Redknapp and Spurs chairman Daniel Levy had been due to meet in an attempt to resolve increasingly tense discussions over a new contract.
But rather than mend his differences with the north London club’s hierarchy, Redknapp has parted company with them, despite a largely successful four-year tenure that saw them play Champions League football for the first time.
The manager’s departure caps a rollercoaster year for the 64-year-old, who underwent heart surgery and was cleared of tax evasion following a two-week trial in February.
That verdict, coupled with Fabio Capello’s sudden resignation, saw the former West Ham and Portsmouth boss installed as the red-hot favourite to be appointed England manager this summer.
But after initial interest the Football Association cooled on his candidacy, as revealed by City A.M. in March, and instead hired Roy Hodgson from West Brom.
Meanwhile Redknapp saw his Spurs team blow a 10-point advantage over arch-rivals Arsenal in the race to finish third in the Premier League.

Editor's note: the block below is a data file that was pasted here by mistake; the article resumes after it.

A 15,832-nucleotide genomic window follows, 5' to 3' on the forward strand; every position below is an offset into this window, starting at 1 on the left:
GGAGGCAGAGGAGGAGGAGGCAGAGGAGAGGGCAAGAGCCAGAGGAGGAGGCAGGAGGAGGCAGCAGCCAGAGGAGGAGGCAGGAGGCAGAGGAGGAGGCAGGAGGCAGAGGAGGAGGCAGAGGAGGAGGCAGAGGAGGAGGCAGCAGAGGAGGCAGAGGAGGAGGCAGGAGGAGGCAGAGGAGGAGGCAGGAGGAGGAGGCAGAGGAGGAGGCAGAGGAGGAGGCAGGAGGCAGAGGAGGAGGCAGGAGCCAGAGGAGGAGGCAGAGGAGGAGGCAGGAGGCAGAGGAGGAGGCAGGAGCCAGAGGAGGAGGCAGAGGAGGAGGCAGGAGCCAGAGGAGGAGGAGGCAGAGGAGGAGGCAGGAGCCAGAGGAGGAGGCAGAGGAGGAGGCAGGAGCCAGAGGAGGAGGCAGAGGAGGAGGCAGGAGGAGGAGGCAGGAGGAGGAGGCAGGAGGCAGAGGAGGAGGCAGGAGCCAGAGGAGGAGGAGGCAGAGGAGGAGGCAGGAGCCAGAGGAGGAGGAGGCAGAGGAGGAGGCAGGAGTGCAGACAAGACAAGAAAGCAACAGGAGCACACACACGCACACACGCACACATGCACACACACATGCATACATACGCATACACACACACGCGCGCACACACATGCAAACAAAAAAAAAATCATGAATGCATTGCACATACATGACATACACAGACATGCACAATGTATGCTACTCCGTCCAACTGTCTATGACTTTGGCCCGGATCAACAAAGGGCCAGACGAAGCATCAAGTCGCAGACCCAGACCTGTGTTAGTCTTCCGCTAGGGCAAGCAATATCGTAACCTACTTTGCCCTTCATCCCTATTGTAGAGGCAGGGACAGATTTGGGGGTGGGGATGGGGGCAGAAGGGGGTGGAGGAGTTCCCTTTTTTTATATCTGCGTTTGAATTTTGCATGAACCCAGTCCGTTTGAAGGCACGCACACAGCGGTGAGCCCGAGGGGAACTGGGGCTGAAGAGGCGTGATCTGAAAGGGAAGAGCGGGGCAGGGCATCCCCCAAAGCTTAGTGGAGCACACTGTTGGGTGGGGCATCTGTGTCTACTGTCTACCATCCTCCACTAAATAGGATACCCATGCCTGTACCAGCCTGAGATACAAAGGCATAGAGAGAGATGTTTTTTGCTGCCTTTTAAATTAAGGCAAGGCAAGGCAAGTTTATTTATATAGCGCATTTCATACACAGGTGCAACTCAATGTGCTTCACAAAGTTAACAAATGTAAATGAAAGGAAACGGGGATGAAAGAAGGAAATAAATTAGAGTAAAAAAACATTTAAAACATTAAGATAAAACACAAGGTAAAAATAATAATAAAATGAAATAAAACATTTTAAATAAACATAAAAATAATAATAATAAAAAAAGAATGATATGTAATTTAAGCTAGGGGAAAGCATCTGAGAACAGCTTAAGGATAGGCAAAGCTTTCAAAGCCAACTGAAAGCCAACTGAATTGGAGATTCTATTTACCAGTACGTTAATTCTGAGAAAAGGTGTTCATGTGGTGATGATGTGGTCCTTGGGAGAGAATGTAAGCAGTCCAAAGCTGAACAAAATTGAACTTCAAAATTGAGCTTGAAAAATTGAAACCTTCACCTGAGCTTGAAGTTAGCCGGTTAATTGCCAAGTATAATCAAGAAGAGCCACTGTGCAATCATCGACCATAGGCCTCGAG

Jaded Tottenham ended in fourth – and saw their Champions League spot swiped by Chelsea, who unexpectedly won the competition.
That collapse weakened Redknapp’s hand decisively in talks over extending his £3m a year contract, which had 12 months to run.
Redknapp challenged Levy in public to hand him a new deal or risk destabilising the squad, with stars Gareth Bale and Luka Modric among Europe’s hottest properties.
But the Spurs chairman, a renowned negotiator, is believed to have been willing only to offer a short-term deal to a man who made no secret of his desire for the England job.
Everton’s David Moyes is thought to be Levy’s top target to replace Redknapp once a settlement has been agreed, with Wigan’s Roberto Martinez and former Chelsea boss Andre Villas-Boas also in the frame.
Long-serving Scotsman Moyes joined Everton from Preston in 2002 and has since built a reputation as one of the Premier League’s finest managers, even being touted as a future Manchester United boss.